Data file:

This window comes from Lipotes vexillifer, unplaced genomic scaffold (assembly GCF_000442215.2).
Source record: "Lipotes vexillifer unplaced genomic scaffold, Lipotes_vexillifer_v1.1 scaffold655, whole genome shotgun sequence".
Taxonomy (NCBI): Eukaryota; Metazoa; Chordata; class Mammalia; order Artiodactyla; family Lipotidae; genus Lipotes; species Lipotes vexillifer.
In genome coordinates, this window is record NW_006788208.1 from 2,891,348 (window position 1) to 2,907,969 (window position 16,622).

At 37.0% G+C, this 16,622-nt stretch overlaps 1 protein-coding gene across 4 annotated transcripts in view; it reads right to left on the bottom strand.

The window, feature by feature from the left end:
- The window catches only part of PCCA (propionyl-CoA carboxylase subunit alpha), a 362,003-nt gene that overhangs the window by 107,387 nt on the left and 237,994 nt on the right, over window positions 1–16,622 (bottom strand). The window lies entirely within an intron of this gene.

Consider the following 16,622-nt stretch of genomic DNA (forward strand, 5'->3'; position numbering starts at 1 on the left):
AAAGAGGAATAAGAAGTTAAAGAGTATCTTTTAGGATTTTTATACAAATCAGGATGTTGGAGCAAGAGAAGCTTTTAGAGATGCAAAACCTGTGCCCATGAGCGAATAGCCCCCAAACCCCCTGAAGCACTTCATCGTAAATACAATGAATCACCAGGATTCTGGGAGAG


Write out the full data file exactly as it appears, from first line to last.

This window comes from Lipotes vexillifer, unplaced genomic scaffold (assembly GCF_000442215.2).
Source record: "Lipotes vexillifer unplaced genomic scaffold, Lipotes_vexillifer_v1.1 scaffold655, whole genome shotgun sequence".
Taxonomy (NCBI): Eukaryota; Metazoa; Chordata; class Mammalia; order Artiodactyla; family Lipotidae; genus Lipotes; species Lipotes vexillifer.
In genome coordinates, this window is record NW_006788208.1 from 2,891,348 (window position 1) to 2,907,969 (window position 16,622).

At 37.0% G+C, this 16,622-nt stretch overlaps 1 protein-coding gene across 4 annotated transcripts in view; it reads right to left on the bottom strand.

The window, feature by feature from the left end:
- The window catches only part of PCCA (propionyl-CoA carboxylase subunit alpha), a 362,003-nt gene that overhangs the window by 107,387 nt on the left and 237,994 nt on the right, over window positions 1–16,622 (bottom strand). The window lies entirely within an intron of this gene.

Consider the following 16,622-nt stretch of genomic DNA (forward strand, 5'->3'; position numbering starts at 1 on the left):
AAAGAGGAATAAGAAGTTAAAGAGTATCTTTTAGGATTTTTATACAAATCAGGATGTTGGAGCAAGAGAAGCTTTTAGAGATGCAAAACCTGTGCCCATGAGCGAATAGCCCCCAAACCCCCTGAAGCACTTCATCGTAAATACAATGAATCACCAGGATTCTGGGAGAG